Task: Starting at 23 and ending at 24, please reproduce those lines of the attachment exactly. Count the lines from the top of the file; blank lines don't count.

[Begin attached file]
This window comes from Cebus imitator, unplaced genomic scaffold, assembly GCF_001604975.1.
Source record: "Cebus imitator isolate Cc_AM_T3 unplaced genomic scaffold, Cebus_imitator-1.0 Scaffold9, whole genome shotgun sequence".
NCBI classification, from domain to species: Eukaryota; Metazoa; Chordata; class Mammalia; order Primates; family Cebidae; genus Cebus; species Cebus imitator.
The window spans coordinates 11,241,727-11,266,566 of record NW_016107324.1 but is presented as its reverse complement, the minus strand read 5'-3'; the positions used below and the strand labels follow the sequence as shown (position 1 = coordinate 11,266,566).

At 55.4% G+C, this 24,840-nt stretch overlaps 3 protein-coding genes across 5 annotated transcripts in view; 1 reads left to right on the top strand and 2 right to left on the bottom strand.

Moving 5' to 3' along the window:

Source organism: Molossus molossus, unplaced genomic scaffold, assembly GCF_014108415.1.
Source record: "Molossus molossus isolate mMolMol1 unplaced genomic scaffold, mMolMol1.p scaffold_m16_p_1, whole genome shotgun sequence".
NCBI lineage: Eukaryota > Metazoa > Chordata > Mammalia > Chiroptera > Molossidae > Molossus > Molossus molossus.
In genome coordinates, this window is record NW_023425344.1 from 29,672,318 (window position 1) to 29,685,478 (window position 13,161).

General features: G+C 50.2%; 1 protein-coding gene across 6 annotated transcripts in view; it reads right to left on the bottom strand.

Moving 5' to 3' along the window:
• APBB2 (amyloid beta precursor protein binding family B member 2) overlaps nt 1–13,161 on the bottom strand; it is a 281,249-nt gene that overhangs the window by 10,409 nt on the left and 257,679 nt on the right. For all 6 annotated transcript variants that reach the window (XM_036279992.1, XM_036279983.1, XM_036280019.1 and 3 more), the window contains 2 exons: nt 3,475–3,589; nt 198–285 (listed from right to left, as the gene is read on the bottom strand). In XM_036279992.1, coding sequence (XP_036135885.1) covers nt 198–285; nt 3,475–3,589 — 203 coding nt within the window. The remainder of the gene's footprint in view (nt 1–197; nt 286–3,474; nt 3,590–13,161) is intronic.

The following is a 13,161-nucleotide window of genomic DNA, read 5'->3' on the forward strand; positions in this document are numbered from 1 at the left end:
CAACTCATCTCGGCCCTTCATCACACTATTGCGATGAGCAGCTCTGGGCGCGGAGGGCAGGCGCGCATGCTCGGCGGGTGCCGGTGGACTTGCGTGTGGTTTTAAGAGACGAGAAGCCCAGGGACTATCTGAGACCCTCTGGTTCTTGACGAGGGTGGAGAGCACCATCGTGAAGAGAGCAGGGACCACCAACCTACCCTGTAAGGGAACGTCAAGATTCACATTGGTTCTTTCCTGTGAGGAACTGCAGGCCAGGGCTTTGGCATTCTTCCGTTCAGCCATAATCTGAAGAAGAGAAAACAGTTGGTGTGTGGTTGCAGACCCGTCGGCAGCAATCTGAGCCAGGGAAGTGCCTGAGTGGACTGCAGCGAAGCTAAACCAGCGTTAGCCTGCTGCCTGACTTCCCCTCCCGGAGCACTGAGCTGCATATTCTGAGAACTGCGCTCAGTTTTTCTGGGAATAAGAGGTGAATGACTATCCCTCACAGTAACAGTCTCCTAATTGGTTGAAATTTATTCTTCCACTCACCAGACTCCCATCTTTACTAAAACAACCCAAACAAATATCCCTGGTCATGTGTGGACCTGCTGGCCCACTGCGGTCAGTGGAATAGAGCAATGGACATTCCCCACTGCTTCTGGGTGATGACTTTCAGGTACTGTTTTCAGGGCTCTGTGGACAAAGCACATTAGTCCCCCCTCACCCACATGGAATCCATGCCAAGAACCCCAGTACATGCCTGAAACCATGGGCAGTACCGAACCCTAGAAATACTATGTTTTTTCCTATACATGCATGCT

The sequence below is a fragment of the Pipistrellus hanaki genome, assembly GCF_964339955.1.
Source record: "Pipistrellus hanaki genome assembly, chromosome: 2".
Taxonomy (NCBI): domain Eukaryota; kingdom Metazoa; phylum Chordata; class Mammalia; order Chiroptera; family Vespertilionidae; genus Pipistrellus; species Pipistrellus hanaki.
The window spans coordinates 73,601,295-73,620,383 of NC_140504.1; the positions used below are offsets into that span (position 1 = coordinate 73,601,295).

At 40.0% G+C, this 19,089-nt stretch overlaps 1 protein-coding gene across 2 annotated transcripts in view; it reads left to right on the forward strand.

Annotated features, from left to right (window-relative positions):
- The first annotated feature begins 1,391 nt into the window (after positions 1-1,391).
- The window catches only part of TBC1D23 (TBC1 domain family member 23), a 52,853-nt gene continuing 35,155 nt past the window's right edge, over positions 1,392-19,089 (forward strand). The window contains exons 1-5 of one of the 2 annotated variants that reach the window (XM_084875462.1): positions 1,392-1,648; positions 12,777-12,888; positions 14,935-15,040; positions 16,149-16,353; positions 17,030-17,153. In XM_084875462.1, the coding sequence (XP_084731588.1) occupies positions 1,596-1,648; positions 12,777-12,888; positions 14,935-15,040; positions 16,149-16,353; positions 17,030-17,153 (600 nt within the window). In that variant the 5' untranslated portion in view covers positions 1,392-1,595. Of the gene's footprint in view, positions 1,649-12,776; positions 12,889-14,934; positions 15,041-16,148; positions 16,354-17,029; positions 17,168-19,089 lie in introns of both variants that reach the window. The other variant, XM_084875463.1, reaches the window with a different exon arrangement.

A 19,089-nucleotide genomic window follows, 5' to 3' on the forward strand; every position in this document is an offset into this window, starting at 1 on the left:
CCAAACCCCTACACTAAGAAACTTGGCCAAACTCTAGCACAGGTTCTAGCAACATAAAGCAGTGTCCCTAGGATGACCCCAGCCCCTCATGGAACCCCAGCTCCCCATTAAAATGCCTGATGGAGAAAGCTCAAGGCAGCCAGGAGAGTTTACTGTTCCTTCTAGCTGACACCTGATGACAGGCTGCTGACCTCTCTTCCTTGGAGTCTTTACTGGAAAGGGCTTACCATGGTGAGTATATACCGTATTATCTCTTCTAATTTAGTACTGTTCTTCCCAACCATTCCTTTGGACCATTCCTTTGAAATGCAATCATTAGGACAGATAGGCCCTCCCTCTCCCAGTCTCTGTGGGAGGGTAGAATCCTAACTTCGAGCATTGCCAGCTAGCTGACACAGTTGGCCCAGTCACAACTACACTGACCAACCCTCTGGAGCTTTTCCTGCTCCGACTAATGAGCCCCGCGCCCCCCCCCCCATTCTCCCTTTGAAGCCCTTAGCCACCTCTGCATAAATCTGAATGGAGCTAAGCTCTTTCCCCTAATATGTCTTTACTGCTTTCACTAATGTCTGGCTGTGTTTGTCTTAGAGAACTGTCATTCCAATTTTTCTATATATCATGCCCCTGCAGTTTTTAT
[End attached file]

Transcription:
- The window catches only part of TBC1D23 (TBC1 domain family member 23), a 52,853-nt gene continuing 35,155 nt past the window's right edge, over positions 1,392-19,089 (forward strand). The window contains exons 1-5 of one of the 2 annotated variants that reach the window (XM_084875462.1): positions 1,392-1,648; positions 12,777-12,888; positions 14,935-15,040; positions 16,149-16,353; positions 17,030-17,153. In XM_084875462.1, the coding sequence (XP_084731588.1) occupies positions 1,596-1,648; positions 12,777-12,888; positions 14,935-15,040; positions 16,149-16,353; positions 17,030-17,153 (600 nt within the window). In that variant the 5' untranslated portion in view covers positions 1,392-1,595. Of the gene's footprint in view, positions 1,649-12,776; positions 12,889-14,934; positions 15,041-16,148; positions 16,354-17,029; positions 17,168-19,089 lie in introns of both variants that reach the window. The other variant, XM_084875463.1, reaches the window with a different exon arrangement.

A 19,089-nucleotide genomic window follows, 5' to 3' on the forward strand; every position in this document is an offset into this window, starting at 1 on the left: